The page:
The U.S. Supreme Court on Monday left intact lower court rulings
allowing certain state-chartered banks to trade securities and
keeping in India a lawsuit against Union Carbide Corp. stemming from
the 1984 Bhopal disaster.
The high court also allowed Michigan to continue a Sunday ban on
car sales. And it set aside a ruling requiring Delta Air Lines to
submit to arbitration a dispute growing out of its $860 million
merger with Western Air Lines.
In some important labor decisions, the justices agreed to
consider broadening the remedy for workers claiming to be victims of
racial harassment, but refused to revive the sex-discrimination
lawsuit of seven men claiming a female co-worker who dated the boss
was unfairly promoted.
State-chartered banks that are not members of the Federal
Reserve System were permitted to continue trading stocks and bonds
when the Supreme Court refused to hear an appeal to a lower court
ruling by two trade groups.
The U.S. Circuit Court of Appeals in Washington, in keeping with
a recent deregulatory trend, ruled last April that the Federal
Deposit Insurance Corp. didn't violate the Glass-Steagall Act of
1933 by permitting such banks to move into the securities business.
The Depression-era law was passed by Congress in response to a
wave of bank failures many saw as the result of stock market
speculation by the banking industry.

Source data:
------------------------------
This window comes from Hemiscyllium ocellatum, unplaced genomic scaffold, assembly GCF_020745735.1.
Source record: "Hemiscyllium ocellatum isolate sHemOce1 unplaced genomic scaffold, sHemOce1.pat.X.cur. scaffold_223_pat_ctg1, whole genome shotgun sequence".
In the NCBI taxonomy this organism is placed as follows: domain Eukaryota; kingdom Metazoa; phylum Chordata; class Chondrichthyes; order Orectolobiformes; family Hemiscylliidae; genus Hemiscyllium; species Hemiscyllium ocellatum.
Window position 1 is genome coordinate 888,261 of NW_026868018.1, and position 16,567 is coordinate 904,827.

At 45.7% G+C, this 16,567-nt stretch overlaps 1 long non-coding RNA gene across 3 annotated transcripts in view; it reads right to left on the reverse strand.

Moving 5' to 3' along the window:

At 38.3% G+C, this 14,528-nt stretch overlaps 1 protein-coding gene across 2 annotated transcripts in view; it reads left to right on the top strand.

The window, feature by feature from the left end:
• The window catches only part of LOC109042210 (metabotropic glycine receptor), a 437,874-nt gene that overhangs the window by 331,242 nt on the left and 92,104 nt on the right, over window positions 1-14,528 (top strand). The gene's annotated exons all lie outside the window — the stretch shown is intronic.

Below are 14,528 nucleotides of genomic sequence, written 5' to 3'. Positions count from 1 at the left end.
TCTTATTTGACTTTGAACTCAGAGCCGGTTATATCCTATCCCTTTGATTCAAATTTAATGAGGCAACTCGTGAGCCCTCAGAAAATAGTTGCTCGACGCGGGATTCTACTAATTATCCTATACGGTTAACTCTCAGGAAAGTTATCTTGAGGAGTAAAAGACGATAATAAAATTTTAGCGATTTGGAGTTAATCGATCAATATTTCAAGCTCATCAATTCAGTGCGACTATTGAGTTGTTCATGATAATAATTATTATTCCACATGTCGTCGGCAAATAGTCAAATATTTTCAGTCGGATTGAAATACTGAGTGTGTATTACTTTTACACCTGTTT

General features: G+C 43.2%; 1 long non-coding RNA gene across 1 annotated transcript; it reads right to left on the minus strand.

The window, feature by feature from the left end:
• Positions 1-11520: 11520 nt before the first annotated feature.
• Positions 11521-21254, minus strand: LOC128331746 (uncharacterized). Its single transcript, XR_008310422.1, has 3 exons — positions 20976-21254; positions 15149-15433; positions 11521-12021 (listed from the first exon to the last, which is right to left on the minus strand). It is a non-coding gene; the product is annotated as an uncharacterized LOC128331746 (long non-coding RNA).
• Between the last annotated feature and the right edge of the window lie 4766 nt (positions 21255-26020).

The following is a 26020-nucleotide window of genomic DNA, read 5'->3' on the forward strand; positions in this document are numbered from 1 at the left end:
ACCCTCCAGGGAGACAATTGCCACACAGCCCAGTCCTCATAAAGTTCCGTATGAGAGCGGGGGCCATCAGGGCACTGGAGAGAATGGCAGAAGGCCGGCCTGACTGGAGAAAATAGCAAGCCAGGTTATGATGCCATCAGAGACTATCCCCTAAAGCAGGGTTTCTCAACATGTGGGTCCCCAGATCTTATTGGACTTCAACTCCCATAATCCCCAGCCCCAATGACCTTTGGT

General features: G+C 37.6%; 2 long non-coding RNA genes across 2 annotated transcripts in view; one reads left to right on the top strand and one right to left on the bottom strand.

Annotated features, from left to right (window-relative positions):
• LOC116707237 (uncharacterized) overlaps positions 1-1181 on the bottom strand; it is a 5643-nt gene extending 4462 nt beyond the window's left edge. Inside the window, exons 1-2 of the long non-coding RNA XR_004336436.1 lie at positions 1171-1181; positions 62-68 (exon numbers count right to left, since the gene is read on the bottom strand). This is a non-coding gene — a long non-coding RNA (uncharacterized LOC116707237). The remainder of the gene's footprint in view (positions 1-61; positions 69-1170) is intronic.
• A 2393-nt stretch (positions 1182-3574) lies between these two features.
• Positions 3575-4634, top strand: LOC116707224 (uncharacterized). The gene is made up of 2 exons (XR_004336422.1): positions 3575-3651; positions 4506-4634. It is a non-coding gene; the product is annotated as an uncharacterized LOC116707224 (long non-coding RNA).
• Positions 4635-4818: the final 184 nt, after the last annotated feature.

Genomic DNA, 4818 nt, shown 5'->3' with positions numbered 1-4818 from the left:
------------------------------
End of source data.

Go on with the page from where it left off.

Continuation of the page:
The appeals court said Congress ``clearly intended'' to allow
the banks ``to maintain subsidiary or affiliate relationships with
In the case involving Union Carbide, the Supreme Court, without
comment, refused to move to the United States a massive lawsuit
against the Danbury, Conn., company following the 1984 Bhopal
chemical plant disaster that killed more than 2,000 people.
The justices also rejected an Indian government appeal aimed at
placing tougher procedural restraints on Union Carbide, owner of the
Bhopal plant, when the claims are tried in India.
Thousands of claims filed in the United States against Union
Carbide and a suit filed by the government of India were
consolidated and assigned to U.S. District Judge John F. Keenan in
New York City.
Keenan dismissed the suits on grounds the case should be heard
before a more convenient forum in India.
In other cases Monday, the Supreme Court:
- Left intact a Michigan law permitting a ban of car sales on
Sundays while allowing other businesses to remain open. The court
said, ``. . .We are not going to be tempted to open the floodgates
to declare all regulatory legislation of Sunday sales
- Told a federal appeals court to review its ruling requiring
arbitration for Delta's merger with Western. Two Western unions
challenged the agreement, contending it didn't live up to collective
bargaining promises. …